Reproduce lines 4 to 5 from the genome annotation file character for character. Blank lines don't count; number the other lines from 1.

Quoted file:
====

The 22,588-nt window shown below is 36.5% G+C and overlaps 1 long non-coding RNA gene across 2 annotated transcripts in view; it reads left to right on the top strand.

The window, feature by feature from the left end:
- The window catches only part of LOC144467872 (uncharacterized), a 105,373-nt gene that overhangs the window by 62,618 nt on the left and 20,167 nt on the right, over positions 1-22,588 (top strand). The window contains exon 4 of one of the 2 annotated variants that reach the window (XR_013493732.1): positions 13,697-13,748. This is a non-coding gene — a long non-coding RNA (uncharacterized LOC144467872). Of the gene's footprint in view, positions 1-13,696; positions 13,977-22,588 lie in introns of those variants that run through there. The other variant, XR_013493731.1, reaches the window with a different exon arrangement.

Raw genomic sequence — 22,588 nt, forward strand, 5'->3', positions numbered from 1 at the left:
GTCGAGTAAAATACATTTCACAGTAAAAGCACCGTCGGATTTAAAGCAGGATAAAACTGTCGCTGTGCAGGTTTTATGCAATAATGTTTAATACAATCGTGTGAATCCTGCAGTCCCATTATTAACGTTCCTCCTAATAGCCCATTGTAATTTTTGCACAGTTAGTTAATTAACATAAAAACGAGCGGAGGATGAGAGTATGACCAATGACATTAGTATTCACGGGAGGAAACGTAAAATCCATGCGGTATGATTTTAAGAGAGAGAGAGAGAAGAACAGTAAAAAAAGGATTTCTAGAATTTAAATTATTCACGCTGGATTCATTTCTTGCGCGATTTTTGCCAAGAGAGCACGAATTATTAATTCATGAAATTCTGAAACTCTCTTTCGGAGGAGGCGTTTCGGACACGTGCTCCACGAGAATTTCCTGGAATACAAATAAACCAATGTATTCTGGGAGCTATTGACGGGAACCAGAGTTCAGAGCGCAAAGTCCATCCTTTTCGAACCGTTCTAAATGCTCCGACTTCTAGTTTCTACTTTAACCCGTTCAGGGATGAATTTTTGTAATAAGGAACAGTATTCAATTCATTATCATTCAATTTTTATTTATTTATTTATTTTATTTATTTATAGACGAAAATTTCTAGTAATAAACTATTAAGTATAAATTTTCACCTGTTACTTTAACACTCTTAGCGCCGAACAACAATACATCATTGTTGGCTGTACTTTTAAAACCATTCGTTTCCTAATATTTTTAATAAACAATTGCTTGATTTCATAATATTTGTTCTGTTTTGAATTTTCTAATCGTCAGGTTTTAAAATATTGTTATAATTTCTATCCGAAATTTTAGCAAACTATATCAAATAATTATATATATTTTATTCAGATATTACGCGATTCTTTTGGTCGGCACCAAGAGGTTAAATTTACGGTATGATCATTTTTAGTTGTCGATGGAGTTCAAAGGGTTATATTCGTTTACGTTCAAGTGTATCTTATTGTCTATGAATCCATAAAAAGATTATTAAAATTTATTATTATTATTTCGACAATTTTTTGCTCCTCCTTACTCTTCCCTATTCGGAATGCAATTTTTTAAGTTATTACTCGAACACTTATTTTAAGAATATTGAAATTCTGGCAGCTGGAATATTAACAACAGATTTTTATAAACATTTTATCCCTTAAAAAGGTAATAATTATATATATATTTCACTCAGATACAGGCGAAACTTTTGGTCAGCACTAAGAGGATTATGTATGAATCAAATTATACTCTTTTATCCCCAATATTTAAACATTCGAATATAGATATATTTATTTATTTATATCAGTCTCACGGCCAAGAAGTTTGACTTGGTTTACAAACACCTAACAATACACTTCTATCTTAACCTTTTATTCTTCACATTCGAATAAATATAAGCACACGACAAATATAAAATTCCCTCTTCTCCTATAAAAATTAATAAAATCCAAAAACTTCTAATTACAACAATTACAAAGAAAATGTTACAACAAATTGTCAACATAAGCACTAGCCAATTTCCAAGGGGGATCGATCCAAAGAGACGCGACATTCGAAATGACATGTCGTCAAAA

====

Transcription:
Raw genomic sequence — 22,588 nt, forward strand, 5'->3', positions numbered from 1 at the left:
GTCGAGTAAAATACATTTCACAGTAAAAGCACCGTCGGATTTAAAGCAGGATAAAACTGTCGCTGTGCAGGTTTTATGCAATAATGTTTAATACAATCGTGTGAATCCTGCAGTCCCATTATTAACGTTCCTCCTAATAGCCCATTGTAATTTTTGCACAGTTAGTTAATTAACATAAAAACGAGCGGAGGATGAGAGTATGACCAATGACATTAGTATTCACGGGAGGAAACGTAAAATCCATGCGGTATGATTTTAAGAGAGAGAGAGAGAAGAACAGTAAAAAAAGGATTTCTAGAATTTAAATTATTCACGCTGGATTCATTTCTTGCGCGATTTTTGCCAAGAGAGCACGAATTATTAATTCATGAAATTCTGAAACTCTCTTTCGGAGGAGGCGTTTCGGACACGTGCTCCACGAGAATTTCCTGGAATACAAATAAACCAATGTATTCTGGGAGCTATTGACGGGAACCAGAGTTCAGAGCGCAAAGTCCATCCTTTTCGAACCGTTCTAAATGCTCCGACTTCTAGTTTCTACTTTAACCCGTTCAGGGATGAATTTTTGTAATAAGGAACAGTATTCAATTCATTATCATTCAATTTTTATTTATTTATTTATTTTATTTATTTATAGACGAAAATTTCTAGTAATAAACTATTAAGTATAAATTTTCACCTGTTACTTTAACACTCTTAGCGCCGAACAACAATACATCATTGTTGGCTGTACTTTTAAAACCATTCGTTTCCTAATATTTTTAATAAACAATTGCTTGATTTCATAATATTTGTTCTGTTTTGAATTTTCTAATCGTCAGGTTTTAAAATATTGTTATAATTTCTATCCGAAATTTTAGCAAACTATATCAAATAATTATATATATTTTATTCAGATATTACGCGATTCTTTTGGTCGGCACCAAGAGGTTAAATTTACGGTATGATCATTTTTAGTTGTCGATGGAGTTCAAAGGGTTATATTCGTTTACGTTCAAGTGTATCTTATTGTCTATGAATCCATAAAAAGATTATTAAAATTTATTATTATTATTTCGACAATTTTTTGCTCCTCCTTACTCTTCCCTATTCGGAATGCAATTTTTTAAGTTATTACTCGAACACTTATTTTAAGAATATTGAAATTCTGGCAGCTGGAATATTAACAACAGATTTTTATAAACATTTTATCCCTTAAAAAGGTAATAATTATATATATATTTCACTCAGATACAGGCGAAACTTTTGGTCAGCACTAAGAGGATTATGTATGAATCAAATTATACTCTTTTATCCCCAATATTTAAACATTCGAATATAGATATATTTATTTATTTATATCAGTCTCACGGCCAAGAAGTTTGACTTGGTTTACAAACACCTAACAATACACTTCTATCTTAACCTTTTATTCTTCACATTCGAATAAATATAAGCACACGACAAATATAAAATTCCCTCTTCTCCTATAAAAATTAATAAAATCCAAAAACTTCTAATTACAACAATTACAAAGAAAATGTTACAACAAATTGTCAACATAAGCACTAGCCAATTTCCAAGGGGGATCGATCCAAAGAGACGCGACATTCGAAATGACATGTCGTCAAAA